This is a story about the Kennedy mining district, in what now is eastern Pershing County, which was one of those “typical” smaller mining districts (Fig. 1-2). You are not alone if you never heard of it. The Kennedy mining district began in 1891, boomed in the mid 1890s, and then went through a series of similar but increasingly smaller booms and busts until World War II. Its discovery and boom coincided with the Panic of 1893 and the nadir of Nevada’s mining industry and economy. Kennedy was a big deal for both Humboldt County and northern Nevada, and it gave hope to the five hundred people who were there in 1894. The money that came out of the district filtered into the Humboldt County and nearby economies and provided a much-needed boost that extended far beyond the confines of Kennedy.

Unraveling the history and details of Kennedy provides a snapshot of how these smaller districts functioned, from the mining to the stores to the people who came and went through the years. Kennedy was not unique, by any means, and the story in this remote mining camp probably repeated itself many times over at the hundreds of other similar districts throughout Nevada.

About the Author:
Alan Wallace was a research geologist in the Mineral Resources Program of the U.S. Geological Survey for 31 years. Much of his geologic work focused on the geology of old mining districts in Nevada, Colorado, and other parts of the West. He has turned his interests to the broader history of those mining districts and the related early history of rural northern Nevada. He lives in Reno, Nevada.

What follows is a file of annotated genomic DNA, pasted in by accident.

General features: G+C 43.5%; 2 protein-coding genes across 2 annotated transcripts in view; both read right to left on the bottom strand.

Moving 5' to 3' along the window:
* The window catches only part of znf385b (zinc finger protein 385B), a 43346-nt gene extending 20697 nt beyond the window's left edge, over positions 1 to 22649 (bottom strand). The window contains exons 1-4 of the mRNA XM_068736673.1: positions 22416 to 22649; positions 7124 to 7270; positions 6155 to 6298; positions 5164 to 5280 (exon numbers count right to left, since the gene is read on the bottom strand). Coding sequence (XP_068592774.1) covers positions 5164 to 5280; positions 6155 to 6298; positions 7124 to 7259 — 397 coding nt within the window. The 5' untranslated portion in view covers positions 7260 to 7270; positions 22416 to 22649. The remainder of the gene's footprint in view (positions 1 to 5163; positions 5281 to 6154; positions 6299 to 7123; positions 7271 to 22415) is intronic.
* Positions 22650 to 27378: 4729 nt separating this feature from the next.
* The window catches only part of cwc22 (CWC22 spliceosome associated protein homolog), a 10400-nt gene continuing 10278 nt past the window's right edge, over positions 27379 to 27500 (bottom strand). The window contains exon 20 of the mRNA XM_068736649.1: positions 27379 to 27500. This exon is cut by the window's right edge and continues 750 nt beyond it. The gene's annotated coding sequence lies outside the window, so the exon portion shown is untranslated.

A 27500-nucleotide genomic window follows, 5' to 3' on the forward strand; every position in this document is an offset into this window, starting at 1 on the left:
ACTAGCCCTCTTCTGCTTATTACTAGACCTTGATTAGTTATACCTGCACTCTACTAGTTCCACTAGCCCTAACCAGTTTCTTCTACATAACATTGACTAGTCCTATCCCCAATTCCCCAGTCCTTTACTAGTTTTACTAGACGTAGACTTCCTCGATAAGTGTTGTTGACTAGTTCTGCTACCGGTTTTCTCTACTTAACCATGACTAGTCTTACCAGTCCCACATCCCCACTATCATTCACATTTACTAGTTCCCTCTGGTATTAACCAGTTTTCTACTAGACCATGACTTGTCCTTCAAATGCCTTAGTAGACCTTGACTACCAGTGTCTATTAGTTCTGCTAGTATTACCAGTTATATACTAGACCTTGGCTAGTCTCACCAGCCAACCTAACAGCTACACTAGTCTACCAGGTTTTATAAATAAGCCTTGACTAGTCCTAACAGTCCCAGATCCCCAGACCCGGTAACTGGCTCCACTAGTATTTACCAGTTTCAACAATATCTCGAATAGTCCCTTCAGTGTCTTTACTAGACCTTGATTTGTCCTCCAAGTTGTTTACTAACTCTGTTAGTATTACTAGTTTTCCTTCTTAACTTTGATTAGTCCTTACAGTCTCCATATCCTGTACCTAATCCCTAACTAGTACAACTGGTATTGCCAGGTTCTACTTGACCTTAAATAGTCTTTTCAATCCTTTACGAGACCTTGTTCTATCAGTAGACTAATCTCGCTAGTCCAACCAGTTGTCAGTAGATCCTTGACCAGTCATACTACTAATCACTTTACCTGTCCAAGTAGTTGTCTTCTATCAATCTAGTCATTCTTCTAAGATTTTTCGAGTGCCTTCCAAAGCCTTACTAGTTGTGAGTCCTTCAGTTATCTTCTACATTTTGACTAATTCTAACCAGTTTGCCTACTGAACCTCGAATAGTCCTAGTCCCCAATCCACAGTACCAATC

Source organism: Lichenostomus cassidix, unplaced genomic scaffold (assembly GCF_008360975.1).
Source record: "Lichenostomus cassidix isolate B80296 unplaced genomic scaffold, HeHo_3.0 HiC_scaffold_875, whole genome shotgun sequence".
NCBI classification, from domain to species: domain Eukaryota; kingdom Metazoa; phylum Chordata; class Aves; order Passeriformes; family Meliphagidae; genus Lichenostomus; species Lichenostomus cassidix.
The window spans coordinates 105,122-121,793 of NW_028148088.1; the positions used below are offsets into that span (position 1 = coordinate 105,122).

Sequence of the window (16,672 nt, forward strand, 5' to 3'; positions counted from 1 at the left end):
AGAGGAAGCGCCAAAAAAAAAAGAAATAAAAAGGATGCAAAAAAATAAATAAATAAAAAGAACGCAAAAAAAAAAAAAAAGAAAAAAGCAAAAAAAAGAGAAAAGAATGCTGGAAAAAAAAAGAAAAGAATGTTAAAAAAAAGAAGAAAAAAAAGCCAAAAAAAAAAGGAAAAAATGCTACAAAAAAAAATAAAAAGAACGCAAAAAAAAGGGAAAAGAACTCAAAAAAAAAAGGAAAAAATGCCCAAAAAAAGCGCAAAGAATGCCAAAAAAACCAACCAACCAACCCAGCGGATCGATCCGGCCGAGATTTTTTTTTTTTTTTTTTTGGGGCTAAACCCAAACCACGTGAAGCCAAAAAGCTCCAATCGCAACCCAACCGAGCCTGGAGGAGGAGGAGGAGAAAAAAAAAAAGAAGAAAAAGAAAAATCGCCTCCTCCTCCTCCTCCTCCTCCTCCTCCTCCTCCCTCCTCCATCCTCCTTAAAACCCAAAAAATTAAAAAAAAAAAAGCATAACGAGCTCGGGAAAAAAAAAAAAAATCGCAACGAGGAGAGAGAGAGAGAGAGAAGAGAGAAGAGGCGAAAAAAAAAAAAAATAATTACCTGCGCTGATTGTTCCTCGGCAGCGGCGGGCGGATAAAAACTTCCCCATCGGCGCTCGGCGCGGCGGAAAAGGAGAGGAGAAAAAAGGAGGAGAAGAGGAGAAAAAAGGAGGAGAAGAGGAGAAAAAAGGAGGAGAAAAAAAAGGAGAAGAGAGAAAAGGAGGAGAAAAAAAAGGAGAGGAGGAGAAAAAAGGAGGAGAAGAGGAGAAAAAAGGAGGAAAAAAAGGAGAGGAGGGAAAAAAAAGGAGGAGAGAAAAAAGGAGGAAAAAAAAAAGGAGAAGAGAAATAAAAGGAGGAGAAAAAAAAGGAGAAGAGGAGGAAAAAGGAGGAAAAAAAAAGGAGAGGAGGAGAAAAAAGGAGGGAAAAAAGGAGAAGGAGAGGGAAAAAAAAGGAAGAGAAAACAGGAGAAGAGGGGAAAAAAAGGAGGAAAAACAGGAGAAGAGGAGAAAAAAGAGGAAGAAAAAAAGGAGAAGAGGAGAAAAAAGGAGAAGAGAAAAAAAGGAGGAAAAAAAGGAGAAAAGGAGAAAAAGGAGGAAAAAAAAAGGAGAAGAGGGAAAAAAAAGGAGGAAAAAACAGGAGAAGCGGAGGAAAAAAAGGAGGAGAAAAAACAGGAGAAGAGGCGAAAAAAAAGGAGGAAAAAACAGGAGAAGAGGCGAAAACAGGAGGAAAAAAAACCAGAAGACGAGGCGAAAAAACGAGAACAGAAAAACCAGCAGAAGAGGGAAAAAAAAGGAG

Mining Documentary Series on KNPB—begins April 7

UNR’s Mackay School of Earth Sciences and Engineering participated in this series on Nevada mining history which will premiere this Thursday April 7 on KNPB, Channel 5. The information listed below is from the KNPB Program Guide, April 2016.

Week One
From Pickaxe to GPS: Nevada Mining

  • Thursday April 7 at 8:00 p.m.
  • Repeats Sunday April 10 at 6 p.m.

“Week one reveals the transformation of mining from the Comstock era to the present. Through the life of John Mackay, we learn how his legacy and the engineering of the era still influences mining today.”

Week Two
Our Wealth of Minerals: Nevada Mining

  • Thursday April 14 at 8:00 p.m.
  • Repeats Sunday April 17 at 6:00 p.m.

“Week two will uncover the wealth of materials we extract from your state’s land, how essential they are to our daily lives, and how the industry is regulated to minimize impacts to the environment.”

Week Three
Modern Prospecting: Nevada Mining

  • Thursday April 21 at 8:00 p.m.
  • Repeats Sunday April 24 at 6:00 p.m.

“Week three will present how technology has transformed Nevada mining into high-tech modern prospecting. We’ll journey from exploration, through modern operations to site reclamation.”

Week Four
Dollars, Sense and the Bottom Line: Nevada Mining

  • Thursday April 28 at 8:00 p.m.
  • Repeats Sunday May 1 at 6:00 p.m.

“Week four will explore the economic benefits to the state, the jobs created, the variety of businesses that provide support as well as an in-depth look at the taxes paid by the industry.”

New Place-Names Book Released by Dr. Mary Ansari

NevadaHeartlandNevada Heartland: The Place Names of Carson City, Douglas, Lyon and Storey Counties, Nevada

Author: Mary B. Ansari, L.H.D.
Year: 2015
Format: 301 pages, paperback
Publisher: LeRue Press, LLC
Order link:

Do you know the answers? (from the back cover of this book):

  • In what city was a major horse racing track, considered to be the fastest track in the Pacific Coast area, located?
  • What place name in Syria is also a place name in Lyon County?
  • What woman, in 1875, won a bid to erect an iron fence with gates around the Nevada State Capitol Building grounds?